Nonhuman primates and other animal models in diabetes research

J Diabetes Sci Technol. 2012 May 1;6(3):503-14. doi: 10.1177/193229681200600304.

Abstract

Animal models are important for determining the pathogenesis of and potential treatments for obesity and diabetes. Nonhuman primates (NHPs) are particularly useful for studying these disorders. As in humans, type 2 diabetes mellitus is the most common form of diabetes in NHPs and occurs more often in older obese animals, with a metabolic progression from insulin resistance (IR) and impaired glucose tolerance to overt diabetes. Histopathologic changes in pancreatic islets are also similar to those seen in humans with diabetes. Initially, there is islet hyperplasia with abundant insulin production to compensate for IR, followed by insufficient insulin production with replacement of islets with islet-associated amyloid. Diabetic NHPs also have adverse changes in plasma lipid and lipoprotein concentrations, biomarkers of obesity, inflammation, and oxidative stress, and protein glycation that contribute to the numerous complications of the disease. Furthermore, sex hormones, pregnancy, and environmental factors (e.g., diet and stress) affect IR and can also contribute to diabetes progression in NHPs. Additionally, due to their similar clinical and pathologic characteristics, NHPs have been used in many pharmacological studies to assess new therapeutic agents. For these reasons, NHPs are particularly valuable animal models of obesity and diabetes for studying disease pathogenesis, risk factors, comorbidities, and therapeutic interventions.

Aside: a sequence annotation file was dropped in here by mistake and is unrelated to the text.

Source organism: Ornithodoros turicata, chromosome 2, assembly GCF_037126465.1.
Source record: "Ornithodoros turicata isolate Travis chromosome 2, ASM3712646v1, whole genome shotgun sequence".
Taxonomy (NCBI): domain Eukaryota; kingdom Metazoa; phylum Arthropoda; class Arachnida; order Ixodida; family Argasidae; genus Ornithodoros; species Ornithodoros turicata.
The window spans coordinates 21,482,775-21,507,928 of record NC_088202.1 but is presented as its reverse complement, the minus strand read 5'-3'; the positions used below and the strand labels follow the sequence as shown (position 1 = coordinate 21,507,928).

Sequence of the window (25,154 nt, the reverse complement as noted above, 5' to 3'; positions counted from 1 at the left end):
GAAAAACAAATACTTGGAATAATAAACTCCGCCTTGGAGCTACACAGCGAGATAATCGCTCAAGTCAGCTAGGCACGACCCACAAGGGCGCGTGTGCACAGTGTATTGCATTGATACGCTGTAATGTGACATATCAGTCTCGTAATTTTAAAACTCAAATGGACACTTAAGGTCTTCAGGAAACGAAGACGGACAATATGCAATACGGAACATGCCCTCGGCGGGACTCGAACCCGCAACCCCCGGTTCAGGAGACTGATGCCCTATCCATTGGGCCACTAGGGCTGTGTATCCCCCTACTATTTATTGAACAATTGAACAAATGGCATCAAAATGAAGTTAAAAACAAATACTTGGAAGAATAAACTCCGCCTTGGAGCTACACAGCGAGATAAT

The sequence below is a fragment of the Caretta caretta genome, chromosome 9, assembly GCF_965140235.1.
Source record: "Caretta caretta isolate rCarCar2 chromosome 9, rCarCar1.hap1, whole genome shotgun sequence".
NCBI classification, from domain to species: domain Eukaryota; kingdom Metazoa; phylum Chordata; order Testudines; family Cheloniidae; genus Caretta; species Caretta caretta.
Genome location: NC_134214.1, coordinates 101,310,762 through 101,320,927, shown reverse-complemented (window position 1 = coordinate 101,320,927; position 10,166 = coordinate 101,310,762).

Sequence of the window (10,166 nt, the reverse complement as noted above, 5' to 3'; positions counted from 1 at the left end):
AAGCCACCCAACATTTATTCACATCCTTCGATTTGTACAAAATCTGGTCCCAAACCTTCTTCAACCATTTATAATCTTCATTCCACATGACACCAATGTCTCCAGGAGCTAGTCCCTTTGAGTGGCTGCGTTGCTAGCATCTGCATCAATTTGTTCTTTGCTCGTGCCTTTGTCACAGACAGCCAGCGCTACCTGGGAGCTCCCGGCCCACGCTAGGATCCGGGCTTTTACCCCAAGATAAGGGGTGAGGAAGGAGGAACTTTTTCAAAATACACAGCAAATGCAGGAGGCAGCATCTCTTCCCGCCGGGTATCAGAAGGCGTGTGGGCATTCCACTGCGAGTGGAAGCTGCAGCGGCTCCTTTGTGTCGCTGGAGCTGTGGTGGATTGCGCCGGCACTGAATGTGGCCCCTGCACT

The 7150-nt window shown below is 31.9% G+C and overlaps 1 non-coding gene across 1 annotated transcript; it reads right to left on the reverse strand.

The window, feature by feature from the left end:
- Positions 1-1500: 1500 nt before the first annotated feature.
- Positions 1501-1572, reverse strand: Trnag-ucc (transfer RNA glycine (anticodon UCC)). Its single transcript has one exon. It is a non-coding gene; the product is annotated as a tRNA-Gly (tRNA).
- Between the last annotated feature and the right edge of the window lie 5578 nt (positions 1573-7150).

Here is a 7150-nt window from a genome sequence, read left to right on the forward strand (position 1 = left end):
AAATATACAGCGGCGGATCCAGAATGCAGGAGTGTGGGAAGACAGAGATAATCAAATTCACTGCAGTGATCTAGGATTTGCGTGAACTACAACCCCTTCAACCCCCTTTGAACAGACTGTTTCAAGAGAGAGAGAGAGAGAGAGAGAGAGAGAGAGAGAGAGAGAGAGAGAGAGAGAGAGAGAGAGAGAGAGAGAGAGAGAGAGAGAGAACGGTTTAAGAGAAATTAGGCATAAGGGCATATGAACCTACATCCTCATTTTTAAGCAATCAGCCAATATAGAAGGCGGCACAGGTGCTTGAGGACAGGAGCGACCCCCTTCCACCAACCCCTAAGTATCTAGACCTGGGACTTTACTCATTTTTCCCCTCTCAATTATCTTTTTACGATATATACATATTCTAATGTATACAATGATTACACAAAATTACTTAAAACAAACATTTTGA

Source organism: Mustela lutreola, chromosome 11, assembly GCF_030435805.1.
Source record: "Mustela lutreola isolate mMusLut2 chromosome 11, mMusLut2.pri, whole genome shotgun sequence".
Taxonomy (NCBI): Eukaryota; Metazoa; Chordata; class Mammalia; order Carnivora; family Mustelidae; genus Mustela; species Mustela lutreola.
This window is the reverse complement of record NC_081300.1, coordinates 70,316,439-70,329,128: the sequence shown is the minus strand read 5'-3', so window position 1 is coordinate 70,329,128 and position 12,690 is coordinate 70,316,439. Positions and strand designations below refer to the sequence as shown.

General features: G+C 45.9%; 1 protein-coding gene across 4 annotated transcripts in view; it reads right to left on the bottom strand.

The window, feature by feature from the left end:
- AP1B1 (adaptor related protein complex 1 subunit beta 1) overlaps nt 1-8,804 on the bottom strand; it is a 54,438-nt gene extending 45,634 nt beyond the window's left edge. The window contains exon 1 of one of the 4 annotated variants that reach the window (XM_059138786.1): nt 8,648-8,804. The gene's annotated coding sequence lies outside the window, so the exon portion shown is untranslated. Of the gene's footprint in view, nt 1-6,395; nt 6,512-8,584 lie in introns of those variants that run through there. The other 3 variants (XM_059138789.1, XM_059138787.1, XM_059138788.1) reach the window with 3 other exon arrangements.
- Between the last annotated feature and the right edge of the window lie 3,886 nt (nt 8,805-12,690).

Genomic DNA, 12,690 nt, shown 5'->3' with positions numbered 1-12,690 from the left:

Publication types

  • Research Support, N.I.H., Extramural
  • Review

MeSH terms

  • Animals
  • Biomarkers / blood
  • Blood Glucose / metabolism
  • Comorbidity
  • Diabetes Mellitus, Type 2* / blood
  • Diabetes Mellitus, Type 2* / diagnosis
  • Diabetes Mellitus, Type 2* / etiology
  • Diabetes Mellitus, Type 2* / physiopathology
  • Diabetes Mellitus, Type 2* / therapy
  • Disease Models, Animal
  • Disease Progression
  • Dogs
  • Genetic Predisposition to Disease
  • Humans
  • Primates
  • Prognosis
  • Risk Factors
  • Species Specificity

Substances

  • Biomarkers
  • Blood Glucose